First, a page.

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The role of CIO today

In this blog, we look at the role of CIO today.

The role of CIO today is one of Leading, Governing, Investing and Managing.

Leading – Creating vision by understanding the business and strategic needs by concentrating on lines of business. CIO attends industry meetings with line executives, reads industry publications and web updates, holds informal listening sessions and partners with a peer executive to encourage leadership and project teams to study the marketplace and competition. CIO creates a vision of the future by being proactive and not simply reactive. A vision of a desirable future can provide stability when it sets a direction for an organization. CIO sells the vision & encourages champions of IT projects.

Governing: IS Governance is “The assignment of decision rights and the accountability framework to encourage correct behavior in the use of IT.” It is about deciding who makes decisions and not about making decisions once decision rights have been assigned. CIO establishes governance in an organization by assigning decision rights to help large and diverse IT assets & legislative and regulatory compliance by striking a balance between global and local needs and ensure IT project and portfolio are in sync with business needs.

Investing: Shaping the IT Portfolio by either strategic view or tactical view. Strategic view is what to invest in while the tactical view is how to make investment decisions? CIO decides on a strategic view of making IT investments by studying IT, competition, innovation and productivity in the virtuous circle. CIO targets IT investments by prioritizing on levers that matter based on company needs and goals.

Managing: CIO establishes credibility by focusing first and foremost on the “today” even before talking about the “tomorrow” and deliver value-added, quality services. CIO foster change on technical aspects while an emphasis on change management. CIO change the way people work by bringing it to the next level

The CIO have a solid understanding of the goals and operations of the organization they serve. CIO role covers a lot of ground, requiring IT leaders to strike the right balance between crafting technology strategy and driving business innovation while overseeing routine IT functional tasks such as cost control, vendor negotiation, crisis management, and operational improvements. CIOs are happily embracing their evolution from order taker and implementer to strategist and business enabler.

Evolution of CIO

For many pioneers and early adopters , the technology was little more than a curiosity. Few people in the 1970s and early 1980s had the vision to see where it was headed. Evolution of CIO in the organization have evolved in parallel with information technology’s development.

In the decade of the 1970s, I/S leaders were challenged to master the technology, to find out what it was capable of doing, and how it could be applied. Their progressive success in doing so through the 1980s gave them a firm grasp on their role as technologist – a role that persists to this day and is of such importance that the role of chief technology officer (CTO) has emerged as a separate position, one which serves in partnership with the chief information officer (CIO).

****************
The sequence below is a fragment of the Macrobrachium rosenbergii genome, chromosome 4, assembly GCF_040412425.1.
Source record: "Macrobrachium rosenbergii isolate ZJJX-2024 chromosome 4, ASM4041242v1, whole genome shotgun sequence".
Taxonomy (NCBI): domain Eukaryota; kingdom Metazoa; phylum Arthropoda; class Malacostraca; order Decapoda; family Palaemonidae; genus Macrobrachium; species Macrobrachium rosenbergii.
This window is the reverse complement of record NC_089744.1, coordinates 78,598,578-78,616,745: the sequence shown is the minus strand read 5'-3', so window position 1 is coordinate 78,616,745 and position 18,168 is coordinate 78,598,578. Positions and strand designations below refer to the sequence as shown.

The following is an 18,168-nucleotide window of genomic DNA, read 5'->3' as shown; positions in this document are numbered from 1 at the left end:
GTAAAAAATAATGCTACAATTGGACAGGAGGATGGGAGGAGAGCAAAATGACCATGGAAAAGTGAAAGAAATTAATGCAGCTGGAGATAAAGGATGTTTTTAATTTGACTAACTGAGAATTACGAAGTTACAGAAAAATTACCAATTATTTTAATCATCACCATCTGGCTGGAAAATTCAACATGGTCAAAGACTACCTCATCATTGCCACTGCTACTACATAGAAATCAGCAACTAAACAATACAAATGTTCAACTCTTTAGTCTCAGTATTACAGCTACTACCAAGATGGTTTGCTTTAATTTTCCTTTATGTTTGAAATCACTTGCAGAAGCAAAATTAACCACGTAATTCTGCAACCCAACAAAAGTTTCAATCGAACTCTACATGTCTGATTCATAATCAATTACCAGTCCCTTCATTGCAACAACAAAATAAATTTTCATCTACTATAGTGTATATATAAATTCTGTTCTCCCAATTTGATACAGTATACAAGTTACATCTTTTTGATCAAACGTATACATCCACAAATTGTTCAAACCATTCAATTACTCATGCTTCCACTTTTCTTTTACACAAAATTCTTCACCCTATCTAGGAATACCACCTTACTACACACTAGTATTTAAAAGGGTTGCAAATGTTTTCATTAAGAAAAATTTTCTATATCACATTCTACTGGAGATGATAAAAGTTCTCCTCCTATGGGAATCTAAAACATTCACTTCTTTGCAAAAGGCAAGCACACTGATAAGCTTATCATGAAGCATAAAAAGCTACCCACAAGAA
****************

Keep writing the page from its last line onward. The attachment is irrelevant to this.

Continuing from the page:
Having mastered the technology in the 1980s, I/S executives entered the 1990s ready to function as the enabler and to create the business partnerships needed to maximize the use of the technology. At this point, even the late majority and laggards (to use Rogers’ terms again) had adopted information technology and were busy putting it to use. But a curious event happened on the way to the future. Bolstered by their success as technologists and enablers, I/S leaders felt themselves ready to begin functioning as business strategists, that is, to help their organizations use information systems for strategic advantage and to play a proactive role in shaping that strategy. Few of them, however, had prepared for this final role to the necessary degree. Rather than going directly to the fourth cell of strategist, they needed to engage in a re-engineering of the I/S function to introduce the innovations necessary to support the organization’s strategic direction (Hannner & Champy, 1993), thereby adding the dimension of innovator to their previous roles of technologist and enabler. In other words, the route to the strategist role is through the innovator role, not directly from the enabler role.

The technologist uses technical expertise to develop and maintain cost-effective information systems; advises business managers regarding matters relating to information technology; stays abreast of emerging technological developments; and projects their potential impact on the I/S function and the business.

The enabler works closely with the user community to help them maximize the business uses of their present information systems capabilities; networks and communicates with users to understand their present and future I/T needs; and acts as their advocate within the I/S organization.

The innovator strives for leading-edge I/T processes by re-engineering existing systems; updating existing technology; re-tooling the I/S staff; and creating an environment for experimentation and innovation.

The strategist serves as the boundary-spanner between the I/S function and business strategists to ensure that the business is aware of the strategic opportunities made possible through I/T and that the I/S organization is ready to provide support and leadership for new business initiatives.

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